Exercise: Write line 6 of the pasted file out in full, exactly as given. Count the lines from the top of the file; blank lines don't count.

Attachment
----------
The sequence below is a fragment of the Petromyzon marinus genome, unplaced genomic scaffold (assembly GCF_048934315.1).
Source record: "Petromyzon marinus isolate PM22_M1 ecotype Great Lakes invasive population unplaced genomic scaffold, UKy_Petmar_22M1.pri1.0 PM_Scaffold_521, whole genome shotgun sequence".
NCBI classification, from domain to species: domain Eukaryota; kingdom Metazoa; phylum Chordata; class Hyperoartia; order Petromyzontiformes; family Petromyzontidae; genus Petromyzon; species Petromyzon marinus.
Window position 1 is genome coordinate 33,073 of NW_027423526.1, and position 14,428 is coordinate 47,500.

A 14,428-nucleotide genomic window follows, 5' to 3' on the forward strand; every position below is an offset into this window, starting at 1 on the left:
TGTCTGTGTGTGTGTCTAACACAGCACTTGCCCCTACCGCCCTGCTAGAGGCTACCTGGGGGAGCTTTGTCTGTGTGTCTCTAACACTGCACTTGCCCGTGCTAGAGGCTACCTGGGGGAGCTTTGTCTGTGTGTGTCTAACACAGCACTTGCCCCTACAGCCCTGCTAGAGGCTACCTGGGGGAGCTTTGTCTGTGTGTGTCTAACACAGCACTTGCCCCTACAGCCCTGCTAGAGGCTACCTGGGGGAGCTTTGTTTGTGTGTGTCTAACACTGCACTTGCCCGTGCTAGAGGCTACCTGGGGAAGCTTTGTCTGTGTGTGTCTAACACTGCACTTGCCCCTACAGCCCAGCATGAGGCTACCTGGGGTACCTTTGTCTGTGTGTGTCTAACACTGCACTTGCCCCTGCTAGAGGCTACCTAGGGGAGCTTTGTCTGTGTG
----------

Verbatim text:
TGTCTGTGTGTGTGTCTAACACAGCACTTGCCCCTACCGCCCTGCTAGAGGCTACCTGGGGGAGCTTTGTCTGTGTGTCTCTAACACTGCACTTGCCCGTGCTAGAGGCTACCTGGGGGAGCTTTGTCTGTGTGTGTCTAACACAGCACTTGCCCCTACAGCCCTGCTAGAGGCTACCTGGGGGAGCTTTGTCTGTGTGTGTCTAACACAGCACTTGCCCCTACAGCCCTGCTAGAGGCTACCTGGGGGAGCTTTGTTTGTGTGTGTCTAACACTGCACTTGCCCGTGCTAGAGGCTACCTGGGGAAGCTTTGTCTGTGTGTGTCTAACACTGCACTTGCCCCTACAGCCCAGCATGAGGCTACCTGGGGTACCTTTGTCTGTGTGTGTCTAACACTGCACTTGCCCCTGCTAGAGGCTACCTAGGGGAGCTTTGTCTGTGTG